Muhlenberg is the fourth ever chapter of Alpha Alpha Alpha honor society for first-generation college students, and will induct new members in April of this year.
Alpha Alpha Alpha was founded last fall at neighboring Moravian College by Carol Traupman-Carr, Associate Provost of Moravian College and a first generation student herself.
“First-gens get a lot of attention in higher education news and workshops; often, the conversation focuses on what they need, coming from families that don’t understand the college journey, especially where first-generation students come from economically disadvantaged backgrounds. Of course, not all first-gens are the same, and not all need the same supports,” said Traupman-Carr in an interview by My Moravian.
“I discovered that for all the attention that first-gens get, there is no honor society for them. So I asked the president if we could start one and got his complete support,” said Traupman-Carr.
Traupman-Carr then opened up applications to the Lehigh Valley Association of Independent Colleges (LVAIC) members to be next chapters, explained Provost Kathleen Harring.
“Not only does Muhlenberg now have a chapter,” said Harring, “100 years from now we are going to be viewed as one of the first.”
Muhlenberg is the Delta chapter of Alpha Alpha Alpha, meaning the fourth ever chapter, right after Salem and Lafayette college. Moravian holds the title of the Alpha chapter.
“It aligns very well with our commitment to supporting all of our students – in particular a diverse student body- and with the work professor Lonsinger and Dean Anderson have been doing in order to provide targeted support for first generation students,” said Harring.
Dawn Lonsinger, Assistant Professor of English, and Bruce Anderson, Dean of Academic Life, are advisers to the Honor Society as well as co-directors of the First Generation Advocacy and Support group, which is also new to campus. The support group took shape last fall at an event where about 50 mentors attended.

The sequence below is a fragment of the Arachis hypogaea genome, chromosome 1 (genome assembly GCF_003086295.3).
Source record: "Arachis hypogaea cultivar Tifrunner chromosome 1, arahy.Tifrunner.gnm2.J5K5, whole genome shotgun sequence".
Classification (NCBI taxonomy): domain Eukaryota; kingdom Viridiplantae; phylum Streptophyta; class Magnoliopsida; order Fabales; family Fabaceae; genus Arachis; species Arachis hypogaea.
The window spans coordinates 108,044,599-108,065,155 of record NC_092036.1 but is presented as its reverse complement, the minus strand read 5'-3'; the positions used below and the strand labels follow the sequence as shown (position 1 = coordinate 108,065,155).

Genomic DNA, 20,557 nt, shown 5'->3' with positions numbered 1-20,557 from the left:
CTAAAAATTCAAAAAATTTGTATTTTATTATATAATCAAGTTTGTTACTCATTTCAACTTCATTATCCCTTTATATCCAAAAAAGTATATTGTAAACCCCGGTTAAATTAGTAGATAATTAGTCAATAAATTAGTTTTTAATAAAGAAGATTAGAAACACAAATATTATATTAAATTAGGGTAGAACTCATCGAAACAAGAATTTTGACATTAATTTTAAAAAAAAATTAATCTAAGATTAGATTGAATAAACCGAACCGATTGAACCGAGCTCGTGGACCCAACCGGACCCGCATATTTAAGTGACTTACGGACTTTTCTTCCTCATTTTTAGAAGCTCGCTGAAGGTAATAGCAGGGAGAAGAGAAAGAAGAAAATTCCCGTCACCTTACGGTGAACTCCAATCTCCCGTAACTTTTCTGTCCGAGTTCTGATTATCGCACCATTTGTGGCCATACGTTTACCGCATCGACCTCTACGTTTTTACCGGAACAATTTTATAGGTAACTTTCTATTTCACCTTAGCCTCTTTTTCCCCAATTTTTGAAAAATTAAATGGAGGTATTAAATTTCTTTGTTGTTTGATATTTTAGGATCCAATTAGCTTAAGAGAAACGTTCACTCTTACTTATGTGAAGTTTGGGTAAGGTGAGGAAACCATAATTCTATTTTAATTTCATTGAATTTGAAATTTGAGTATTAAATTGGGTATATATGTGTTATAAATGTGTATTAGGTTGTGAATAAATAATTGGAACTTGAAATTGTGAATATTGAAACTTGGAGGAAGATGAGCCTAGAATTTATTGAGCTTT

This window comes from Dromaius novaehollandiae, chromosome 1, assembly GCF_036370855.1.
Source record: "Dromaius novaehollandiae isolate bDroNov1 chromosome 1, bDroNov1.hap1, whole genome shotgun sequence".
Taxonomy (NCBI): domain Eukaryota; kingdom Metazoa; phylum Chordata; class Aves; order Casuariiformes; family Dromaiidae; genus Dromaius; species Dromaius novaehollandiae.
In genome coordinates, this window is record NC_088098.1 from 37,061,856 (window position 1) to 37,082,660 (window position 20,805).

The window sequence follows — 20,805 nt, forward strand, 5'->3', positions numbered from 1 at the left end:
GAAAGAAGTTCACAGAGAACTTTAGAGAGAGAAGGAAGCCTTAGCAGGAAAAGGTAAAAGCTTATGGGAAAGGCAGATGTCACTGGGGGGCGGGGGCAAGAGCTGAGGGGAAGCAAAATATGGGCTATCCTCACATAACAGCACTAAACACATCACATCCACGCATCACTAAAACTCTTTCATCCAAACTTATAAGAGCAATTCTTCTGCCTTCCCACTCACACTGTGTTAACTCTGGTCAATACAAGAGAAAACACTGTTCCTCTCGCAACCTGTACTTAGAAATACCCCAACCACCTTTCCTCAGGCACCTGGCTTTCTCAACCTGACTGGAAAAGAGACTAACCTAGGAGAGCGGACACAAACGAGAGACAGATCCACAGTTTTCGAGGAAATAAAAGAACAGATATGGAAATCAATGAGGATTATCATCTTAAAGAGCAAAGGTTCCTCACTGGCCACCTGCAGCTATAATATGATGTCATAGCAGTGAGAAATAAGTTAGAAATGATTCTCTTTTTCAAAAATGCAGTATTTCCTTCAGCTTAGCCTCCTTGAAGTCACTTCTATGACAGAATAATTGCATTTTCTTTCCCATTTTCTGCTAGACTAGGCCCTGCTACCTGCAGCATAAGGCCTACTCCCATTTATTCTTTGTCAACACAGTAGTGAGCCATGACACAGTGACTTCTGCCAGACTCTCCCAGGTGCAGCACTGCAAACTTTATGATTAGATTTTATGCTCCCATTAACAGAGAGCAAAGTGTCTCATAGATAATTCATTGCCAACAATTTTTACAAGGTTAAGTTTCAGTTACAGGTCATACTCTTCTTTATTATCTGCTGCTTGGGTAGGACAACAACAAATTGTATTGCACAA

To Lonsinger, the support group is more necessary to students than the honor society.
“Because social class is still something we are uncomfortable talking about in American culture, because we are all sold on the notion that we should want to escape and transcend our class (and that such a transformation is complete), because most college students from poor or working class families have a different set of skills and concerns than their peers, because they are an invisible group who are inadvertently but omnipresently taught to feel shame about their upbringing, because they do not have easy access to material privileges and the cultural cache that comes with money and status, because they should know they are not alone, the development of a first-generation community at Muhlenberg is very important,” said Lonsinger.
Lonsinger, who has a BA, MA, MFA, and a PhD, is an award-winning poet, a published author of Whelm and is also a first generation student. Her mother was a factory worker and her father a janitor.
“When I arrived at Bucknell University, there were support networks in place for women, LGBTQ students and students of color, but there was no evidence of any support for students from working class or poor backgrounds for whom college was largely, before stepping foot on one, a foreign concept, as alien as Paris, Burberry, or beef bourguignon. That always seemed odd to me, but more importantly, it made college harder for me, because I continued to carry the shame of growing up poor amid my largely upper-middle class peers,” said Lonsinger.
“Like most first generation students, I was straddling two worlds, the world of intellectuals and the middle class and the world I returned to at home, and the longer I was in college the more strongly I felt a sense of exile in both places. Now I know that there must have been other people on campus who were also first-generation, but I had no way of knowing and thus no easy accessible community that could understand all I was grappling with. This is all a long-winded way of saying that I believe such a group is vital to the health, well-being and success of first generation college students.”
Lonsinger is planning workshops for professors on teaching first gen students, focusing on changing the depiction of poverty as “the other.” She also plans to hold a panel to help first generation students at Muhlenberg straddle their two worlds.
These students have strengths that come with their backgrounds, like a dedicated work ethic and life skills- everything from laundry to meal preparation, said Lonsinger. She hopes in meeting other first gen students, they will learn to recognize and utilize those skills, and remember that they are not alone in their two worlds.